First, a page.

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Tesla settles with ex-employee over Autopilot code theft accusations

Engadget logo Engadget 4/16/2021 Steve Dent
a car parked in a parking lot

Tesla has settled with a former employee that it sued for downloading data related to its Autopilot feature, Reuters has reported. Tesla filed the lawsuit against Cao Guangzhi back in 2019, accusing its former engineer of copying data to an iCloud account and taking it to his new employer, China's XMotors (owned by Xpeng). 

Cao reportedly made a monetary payment to Tesla as part of the terms of settlement, but the amount and other details were not disclosed. Cao's legal representative confirmed the settlement, saying he never provided Tesla information to XMotors or any other company. XMotors was not a party in the case, and said it developed its own self-driving technology in-house and respected intellectual property rights. 

In its original filing, Tesla said that its Autopilot feature was the "crown jewel of Tesla's intellectual property portfolio." The company recently released its Full Self-Driving update, offering new features like automatic lane-changing, auto-parking, summon and more. An NTSB board recently said in a series of tweets that the Full Self-Driving name was "deceptive," as it's "not true... that the vehicle can drive itself right now."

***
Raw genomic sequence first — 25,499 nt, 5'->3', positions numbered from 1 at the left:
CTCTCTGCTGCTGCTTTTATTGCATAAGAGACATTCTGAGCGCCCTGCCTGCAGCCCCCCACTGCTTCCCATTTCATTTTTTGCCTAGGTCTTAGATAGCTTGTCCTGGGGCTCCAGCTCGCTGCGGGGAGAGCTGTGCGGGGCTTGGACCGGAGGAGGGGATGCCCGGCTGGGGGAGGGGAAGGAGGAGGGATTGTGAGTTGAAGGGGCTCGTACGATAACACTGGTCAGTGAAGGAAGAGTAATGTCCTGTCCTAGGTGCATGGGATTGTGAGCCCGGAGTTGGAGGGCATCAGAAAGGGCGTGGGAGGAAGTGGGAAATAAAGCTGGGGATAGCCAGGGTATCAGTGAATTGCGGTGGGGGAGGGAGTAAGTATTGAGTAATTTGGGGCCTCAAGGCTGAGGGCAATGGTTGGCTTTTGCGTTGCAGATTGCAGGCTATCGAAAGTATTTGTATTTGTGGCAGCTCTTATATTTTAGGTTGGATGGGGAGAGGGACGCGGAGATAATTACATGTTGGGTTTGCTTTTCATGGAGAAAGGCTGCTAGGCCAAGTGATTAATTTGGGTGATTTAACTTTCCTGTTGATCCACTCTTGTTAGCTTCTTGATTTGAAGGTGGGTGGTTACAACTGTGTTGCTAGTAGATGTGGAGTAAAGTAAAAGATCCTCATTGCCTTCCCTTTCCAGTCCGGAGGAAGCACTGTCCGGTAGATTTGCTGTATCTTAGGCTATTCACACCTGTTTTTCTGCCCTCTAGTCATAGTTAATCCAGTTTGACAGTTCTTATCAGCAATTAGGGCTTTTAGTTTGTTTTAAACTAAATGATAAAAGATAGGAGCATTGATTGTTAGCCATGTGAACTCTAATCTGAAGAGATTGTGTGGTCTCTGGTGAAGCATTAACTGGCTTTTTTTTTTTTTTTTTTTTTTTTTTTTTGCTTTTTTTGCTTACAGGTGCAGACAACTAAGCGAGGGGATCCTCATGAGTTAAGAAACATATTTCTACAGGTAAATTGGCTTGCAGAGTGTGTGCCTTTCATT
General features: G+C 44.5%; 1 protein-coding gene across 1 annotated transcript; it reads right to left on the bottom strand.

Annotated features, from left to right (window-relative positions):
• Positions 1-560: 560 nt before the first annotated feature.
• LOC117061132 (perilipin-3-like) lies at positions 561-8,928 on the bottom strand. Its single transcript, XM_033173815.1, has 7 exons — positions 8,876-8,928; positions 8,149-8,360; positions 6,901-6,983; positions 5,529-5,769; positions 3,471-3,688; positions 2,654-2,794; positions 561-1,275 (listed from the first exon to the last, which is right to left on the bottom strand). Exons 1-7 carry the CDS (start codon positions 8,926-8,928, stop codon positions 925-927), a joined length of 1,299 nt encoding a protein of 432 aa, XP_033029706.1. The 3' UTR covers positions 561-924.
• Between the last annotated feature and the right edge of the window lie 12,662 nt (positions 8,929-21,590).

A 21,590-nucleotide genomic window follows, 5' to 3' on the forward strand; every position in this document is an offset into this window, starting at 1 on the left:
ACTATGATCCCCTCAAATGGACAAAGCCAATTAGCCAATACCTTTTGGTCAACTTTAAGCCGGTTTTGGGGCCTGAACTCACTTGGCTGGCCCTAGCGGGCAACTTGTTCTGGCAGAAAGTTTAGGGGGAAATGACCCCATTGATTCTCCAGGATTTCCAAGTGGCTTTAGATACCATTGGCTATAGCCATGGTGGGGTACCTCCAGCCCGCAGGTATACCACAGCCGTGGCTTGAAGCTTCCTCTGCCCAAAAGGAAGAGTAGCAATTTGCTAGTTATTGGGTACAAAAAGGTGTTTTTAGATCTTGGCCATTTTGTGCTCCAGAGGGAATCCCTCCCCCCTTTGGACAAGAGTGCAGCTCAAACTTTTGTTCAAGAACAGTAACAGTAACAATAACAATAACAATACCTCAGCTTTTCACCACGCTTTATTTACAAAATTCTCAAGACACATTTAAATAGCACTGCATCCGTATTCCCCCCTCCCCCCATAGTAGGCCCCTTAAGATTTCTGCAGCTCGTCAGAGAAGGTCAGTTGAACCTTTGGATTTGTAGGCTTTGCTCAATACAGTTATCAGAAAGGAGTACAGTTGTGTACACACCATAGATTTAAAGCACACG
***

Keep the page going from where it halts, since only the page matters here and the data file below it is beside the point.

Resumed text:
a car parked in a parking lot: NEW YORK, NY - JULY 05: A Tesla model S sits parked outside of a new Tesla showroom and service center in Red Hook, Brooklyn on July 5, 2016 in New York City. The electric car company and its CEO and founder Elon Musk have come under increasing scrutiny following a crash of one of its electric cars while using the controversial autopilot service. Joshua Brown crashed and died in Florida on May 7 in a Tesla car that was operating on autopilot, which means that Brown's hands were not on the steering wheel. (Photo by Spencer Platt/Getty Images) NEW YORK, NY - JULY 05: A Tesla model S sits parked outside of a new Tesla showroom and service center in Red Hook, Brooklyn on July 5, 2016 in New York City. The electric car company and its CEO and founder Elon Musk have come under increasing scrutiny following a crash of one of its electric cars while using the controversial autopilot service. Joshua Brown crashed and died in Florida on May 7 in a Tesla car that was operating on autopilot, which means that Brown's hands were not on the steering wheel. (Photo by Spencer Platt/Getty Images)
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